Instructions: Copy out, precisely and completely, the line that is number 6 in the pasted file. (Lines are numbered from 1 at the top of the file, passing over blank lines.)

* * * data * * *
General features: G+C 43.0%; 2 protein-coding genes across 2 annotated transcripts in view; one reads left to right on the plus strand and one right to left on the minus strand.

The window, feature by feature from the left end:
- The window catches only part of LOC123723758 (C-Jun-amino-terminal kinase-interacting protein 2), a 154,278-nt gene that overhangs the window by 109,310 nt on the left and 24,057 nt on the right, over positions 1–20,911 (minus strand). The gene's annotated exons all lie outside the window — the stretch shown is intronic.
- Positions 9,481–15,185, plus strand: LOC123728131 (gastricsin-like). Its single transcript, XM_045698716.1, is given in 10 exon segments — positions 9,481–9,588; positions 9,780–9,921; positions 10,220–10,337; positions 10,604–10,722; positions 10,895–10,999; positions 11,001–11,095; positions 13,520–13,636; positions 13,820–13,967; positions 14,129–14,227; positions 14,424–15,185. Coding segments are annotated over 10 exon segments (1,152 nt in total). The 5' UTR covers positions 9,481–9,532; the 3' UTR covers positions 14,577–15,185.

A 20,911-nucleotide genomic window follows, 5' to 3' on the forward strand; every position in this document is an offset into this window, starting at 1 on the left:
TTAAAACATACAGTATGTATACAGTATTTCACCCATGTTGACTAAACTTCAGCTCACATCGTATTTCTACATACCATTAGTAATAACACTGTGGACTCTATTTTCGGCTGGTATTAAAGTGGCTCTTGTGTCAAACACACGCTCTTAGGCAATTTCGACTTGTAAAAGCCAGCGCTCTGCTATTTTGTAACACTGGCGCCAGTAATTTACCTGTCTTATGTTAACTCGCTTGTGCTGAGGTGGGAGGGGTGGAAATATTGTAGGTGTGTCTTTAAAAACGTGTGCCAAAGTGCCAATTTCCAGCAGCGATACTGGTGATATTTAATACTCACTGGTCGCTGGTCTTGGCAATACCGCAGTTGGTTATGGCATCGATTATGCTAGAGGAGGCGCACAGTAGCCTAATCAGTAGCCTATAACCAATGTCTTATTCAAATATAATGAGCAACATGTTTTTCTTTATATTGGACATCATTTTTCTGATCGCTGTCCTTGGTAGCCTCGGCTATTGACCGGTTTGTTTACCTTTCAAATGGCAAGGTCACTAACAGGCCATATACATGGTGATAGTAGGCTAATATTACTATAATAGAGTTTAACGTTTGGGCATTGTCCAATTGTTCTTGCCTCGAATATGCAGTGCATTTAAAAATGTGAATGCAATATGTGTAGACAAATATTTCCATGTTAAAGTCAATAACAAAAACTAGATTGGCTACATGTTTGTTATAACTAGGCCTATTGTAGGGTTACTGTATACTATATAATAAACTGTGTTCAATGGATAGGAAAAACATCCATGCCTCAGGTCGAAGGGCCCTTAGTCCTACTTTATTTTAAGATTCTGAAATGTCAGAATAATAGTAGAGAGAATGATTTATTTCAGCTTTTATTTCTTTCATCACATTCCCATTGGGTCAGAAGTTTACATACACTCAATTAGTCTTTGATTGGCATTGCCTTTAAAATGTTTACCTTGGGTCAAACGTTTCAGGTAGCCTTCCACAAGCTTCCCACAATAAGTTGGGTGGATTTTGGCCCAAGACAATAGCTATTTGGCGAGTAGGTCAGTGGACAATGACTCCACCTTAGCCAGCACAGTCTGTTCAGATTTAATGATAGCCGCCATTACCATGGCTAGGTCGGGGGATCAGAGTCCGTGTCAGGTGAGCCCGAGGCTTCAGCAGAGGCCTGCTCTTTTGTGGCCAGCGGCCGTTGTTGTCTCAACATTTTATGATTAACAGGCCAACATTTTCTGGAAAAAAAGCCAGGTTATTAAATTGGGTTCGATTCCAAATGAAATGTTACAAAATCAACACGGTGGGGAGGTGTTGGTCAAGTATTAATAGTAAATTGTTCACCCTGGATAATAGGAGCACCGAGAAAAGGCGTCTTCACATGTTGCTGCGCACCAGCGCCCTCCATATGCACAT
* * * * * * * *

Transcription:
TTAAAACATACAGTATGTATACAGTATTTCACCCATGTTGACTAAACTTCAGCTCACATCGTATTTCTACATACCATTAGTAATAACACTGTGGACTCTATTTTCGGCTGGTATTAAAGTGGCTCTTGTGTCAAACACACGCTCTTAGGCAATTTCGACTTGTAAAAGCCAGCGCTCTGCTATTTTGTAACACTGGCGCCAGTAATTTACCTGTCTTATGTTAACTCGCTTGTGCTGAGGTGGGAGGGGTGGAAATATTGTAGGTGTGTCTTTAAAAACGTGTGCCAAAGTGCCAATTTCCAGCAGCGATACTGGTGATATTTAATACTCACTGGTCGCTGGTCTTGGCAATACCGCAGTTGGTTATGGCATCGATTATGCTAGAGGAGGCGCACAGTAGCCTAATCAGTAGCCTATAACCAATGTCTTATTCAAATATAATGAGCAACATGTTTTTCTTTATATTGGACATCATTTTTCTGATCGCTGTCCTTGGTAGCCTCGGCTATTGACCGGTTTGTTTACCTTTCAAATGGCAAGGTCACTAACAGGCCATATACATGGTGATAGTAGGCTAATATTACTATAATAGAGTTTAACGTTTGGGCATTGTCCAATTGTTCTTGCCTCGAATATGCAGTGCATTTAAAAATGTGAATGCAATATGTGTAGACAAATATTTCCATGTTAAAGTCAATAACAAAAACTAGATTGGCTACATGTTTGTTATAACTAGGCCTATTGTAGGGTTACTGTATACTATATAATAAACTGTGTTCAATGGATAGGAAAAACATCCATGCCTCAGGTCGAAGGGCCCTTAGTCCTACTTTATTTTAAGATTCTGAAATGTCAGAATAATAGTAGAGAGAATGATTTATTTCAGCTTTTATTTCTTTCATCACATTCCCATTGGGTCAGAAGTTTACATACACTCAATTAGTCTTTGATTGGCATTGCCTTTAAAATGTTTACCTTGGGTCAAACGTTTCAGGTAGCCTTCCACAAGCTTCCCACAATAAGTTGGGTGGATTTTGGCCCAAGACAATAGCTATTTGGCGAGTAGGTCAGTGGACAATGACTCCACCTTAGCCAGCACAGTCTGTTCAGATTTAATGATAGCCGCCATTACCATGGCTAGGTCGGGGGATCAGAGTCCGTGTCAGGTGAGCCCGAGGCTTCAGCAGAGGCCTGCTCTTTTGTGGCCAGCGGCCGTTGTTGTCTCAACATTTTATGATTAACAGGCCAACATTTTCTGGAAAAAAAGCCAGGTTATTAAATTGGGTTCGATTCCAAATGAAATGTTACAAAATCAACACGGTGGGGAGGTGTTGGTCAAGTATTAATAGTAAATTGTTCACCCTGGATAATAGGAGCACCGAGAAAAGGCGTCTTCACATGTTGCTGCGCACCAGCGCCCTCCATATGCACAT